Other than that, my only goal for the day is to be alert and spot the little intersections of preparation and opportunity life dishes up. That and an experimental black bean concoction. Someday I'll learn to cook beans well enough I won't feel eating them is a subtle form of punishment. They're not awful, but it makes gaining nutrition more a chore than a joy. Chili peppers to the rescue.

And if I get real sporty, I'll finally hang a true clothesline in the garage. Someone told me running a load of clothes through a dryer costs about $0.40 at our utility rates. I have a "senior" dog who has continence struggles, so with the frequent washing of dog bedding and my own laundry, I've avoided somewhere around $12 worth of drying costs sine I went on this kick. An extra $0.03/month for life! It does beg the question: at what point is the time more important than the pennies. At the peak of my family life I used to value my time at $20/hr and use that for make/buy do/hire decisions. Now as a bachelor my time is worth somewhat less, but hanging laundry seems to "pay" no more than a buck or two an hour. I'll probably continue since it is a way of sort of thumbing my nose at the HOA nazis without violating the "rules", and it's more environment friendly. I'll have to rely on cooking beans to make the big bucks.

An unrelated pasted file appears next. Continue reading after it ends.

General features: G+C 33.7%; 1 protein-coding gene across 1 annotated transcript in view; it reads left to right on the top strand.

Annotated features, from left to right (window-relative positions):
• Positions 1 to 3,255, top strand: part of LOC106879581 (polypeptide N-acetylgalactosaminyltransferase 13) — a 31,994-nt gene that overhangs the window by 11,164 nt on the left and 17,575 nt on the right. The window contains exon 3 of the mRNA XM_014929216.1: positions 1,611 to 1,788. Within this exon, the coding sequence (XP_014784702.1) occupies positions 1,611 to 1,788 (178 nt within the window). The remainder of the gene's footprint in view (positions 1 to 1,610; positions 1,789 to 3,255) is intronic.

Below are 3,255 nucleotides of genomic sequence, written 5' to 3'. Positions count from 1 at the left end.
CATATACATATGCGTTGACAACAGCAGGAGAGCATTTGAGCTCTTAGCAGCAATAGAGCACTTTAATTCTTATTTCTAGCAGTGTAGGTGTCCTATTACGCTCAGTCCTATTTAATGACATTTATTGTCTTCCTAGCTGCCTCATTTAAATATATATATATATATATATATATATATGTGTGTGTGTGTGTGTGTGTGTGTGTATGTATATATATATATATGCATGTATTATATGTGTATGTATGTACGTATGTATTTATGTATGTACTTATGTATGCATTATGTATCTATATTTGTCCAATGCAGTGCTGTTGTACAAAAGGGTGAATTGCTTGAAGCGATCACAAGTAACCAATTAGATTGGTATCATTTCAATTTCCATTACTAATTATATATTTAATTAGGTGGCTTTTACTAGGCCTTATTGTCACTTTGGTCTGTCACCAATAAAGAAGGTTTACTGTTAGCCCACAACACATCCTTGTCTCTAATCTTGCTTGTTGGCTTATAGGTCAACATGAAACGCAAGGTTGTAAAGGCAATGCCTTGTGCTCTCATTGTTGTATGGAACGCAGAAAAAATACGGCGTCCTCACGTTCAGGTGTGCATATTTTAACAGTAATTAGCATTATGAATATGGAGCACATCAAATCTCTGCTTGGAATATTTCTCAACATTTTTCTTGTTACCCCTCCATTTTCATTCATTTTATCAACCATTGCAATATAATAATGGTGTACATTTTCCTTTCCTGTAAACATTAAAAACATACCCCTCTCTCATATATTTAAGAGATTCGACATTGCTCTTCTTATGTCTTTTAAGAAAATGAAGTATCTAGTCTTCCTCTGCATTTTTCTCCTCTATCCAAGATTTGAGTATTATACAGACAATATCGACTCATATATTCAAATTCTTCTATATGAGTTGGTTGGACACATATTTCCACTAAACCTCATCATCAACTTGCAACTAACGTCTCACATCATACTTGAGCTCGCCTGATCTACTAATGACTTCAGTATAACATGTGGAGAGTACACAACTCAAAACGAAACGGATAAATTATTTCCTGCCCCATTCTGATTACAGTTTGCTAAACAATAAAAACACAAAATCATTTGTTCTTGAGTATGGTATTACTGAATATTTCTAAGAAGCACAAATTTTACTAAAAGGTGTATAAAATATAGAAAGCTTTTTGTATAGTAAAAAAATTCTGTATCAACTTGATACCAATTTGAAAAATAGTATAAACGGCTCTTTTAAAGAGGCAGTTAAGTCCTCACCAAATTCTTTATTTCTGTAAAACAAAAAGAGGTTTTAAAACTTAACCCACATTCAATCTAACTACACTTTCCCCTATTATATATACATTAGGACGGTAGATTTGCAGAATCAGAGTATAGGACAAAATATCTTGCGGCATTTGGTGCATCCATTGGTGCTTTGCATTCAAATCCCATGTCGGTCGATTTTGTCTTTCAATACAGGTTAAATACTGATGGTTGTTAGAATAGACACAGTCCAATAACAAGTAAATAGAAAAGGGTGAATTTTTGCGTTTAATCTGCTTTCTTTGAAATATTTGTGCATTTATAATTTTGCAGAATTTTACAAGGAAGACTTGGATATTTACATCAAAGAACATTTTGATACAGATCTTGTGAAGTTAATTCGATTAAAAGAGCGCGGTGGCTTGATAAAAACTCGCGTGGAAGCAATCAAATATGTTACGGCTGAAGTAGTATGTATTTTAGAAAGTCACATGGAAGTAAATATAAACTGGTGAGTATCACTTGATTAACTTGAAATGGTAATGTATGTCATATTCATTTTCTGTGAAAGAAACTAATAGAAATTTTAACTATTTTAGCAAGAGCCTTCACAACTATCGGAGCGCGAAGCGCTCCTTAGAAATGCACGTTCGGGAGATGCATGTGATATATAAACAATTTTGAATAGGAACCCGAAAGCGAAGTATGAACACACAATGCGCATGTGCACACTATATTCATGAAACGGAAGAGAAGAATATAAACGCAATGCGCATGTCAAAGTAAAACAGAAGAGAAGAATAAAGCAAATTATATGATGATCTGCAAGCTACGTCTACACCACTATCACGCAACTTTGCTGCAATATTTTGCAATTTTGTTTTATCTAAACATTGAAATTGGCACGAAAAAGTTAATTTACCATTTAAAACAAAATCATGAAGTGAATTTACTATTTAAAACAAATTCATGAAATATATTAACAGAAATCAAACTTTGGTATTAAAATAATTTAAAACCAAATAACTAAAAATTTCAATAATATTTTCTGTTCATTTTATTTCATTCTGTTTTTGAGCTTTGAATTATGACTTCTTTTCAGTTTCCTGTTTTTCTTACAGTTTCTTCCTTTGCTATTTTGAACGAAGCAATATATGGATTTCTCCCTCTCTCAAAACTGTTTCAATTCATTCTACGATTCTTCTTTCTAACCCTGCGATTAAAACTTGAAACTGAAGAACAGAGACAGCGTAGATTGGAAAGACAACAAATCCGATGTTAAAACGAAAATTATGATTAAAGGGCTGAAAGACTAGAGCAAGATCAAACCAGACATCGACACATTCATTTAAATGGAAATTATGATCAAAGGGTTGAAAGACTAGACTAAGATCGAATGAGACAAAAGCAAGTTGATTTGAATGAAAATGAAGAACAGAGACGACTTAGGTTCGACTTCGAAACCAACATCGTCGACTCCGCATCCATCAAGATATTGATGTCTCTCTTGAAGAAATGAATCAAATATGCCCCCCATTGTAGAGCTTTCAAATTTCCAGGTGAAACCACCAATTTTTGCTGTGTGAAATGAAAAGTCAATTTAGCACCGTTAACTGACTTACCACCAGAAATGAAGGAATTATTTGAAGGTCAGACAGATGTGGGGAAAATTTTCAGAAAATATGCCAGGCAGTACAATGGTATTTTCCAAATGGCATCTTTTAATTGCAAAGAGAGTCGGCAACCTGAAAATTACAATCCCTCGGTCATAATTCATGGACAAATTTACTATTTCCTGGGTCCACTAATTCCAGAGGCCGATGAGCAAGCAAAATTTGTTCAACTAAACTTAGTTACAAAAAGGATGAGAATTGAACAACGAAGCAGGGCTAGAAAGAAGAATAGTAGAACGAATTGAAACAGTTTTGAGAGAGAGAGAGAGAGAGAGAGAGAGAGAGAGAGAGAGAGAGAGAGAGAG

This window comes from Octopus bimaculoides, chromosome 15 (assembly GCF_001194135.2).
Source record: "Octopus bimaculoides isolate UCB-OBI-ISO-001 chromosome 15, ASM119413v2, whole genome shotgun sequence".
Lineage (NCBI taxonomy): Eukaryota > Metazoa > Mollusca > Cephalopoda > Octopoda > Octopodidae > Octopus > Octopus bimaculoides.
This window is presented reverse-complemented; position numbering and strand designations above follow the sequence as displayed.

IlliniDave
Posts: 1726
Joined: Wed Apr 02, 2014 7:46 pm

Re: A Journey of Mindfulness--the Remaking of Life in Midstr

Post by IlliniDave » Sun Jun 08, 2014 7:37 am

6/7 Addendum: Paul Bunyan and Courage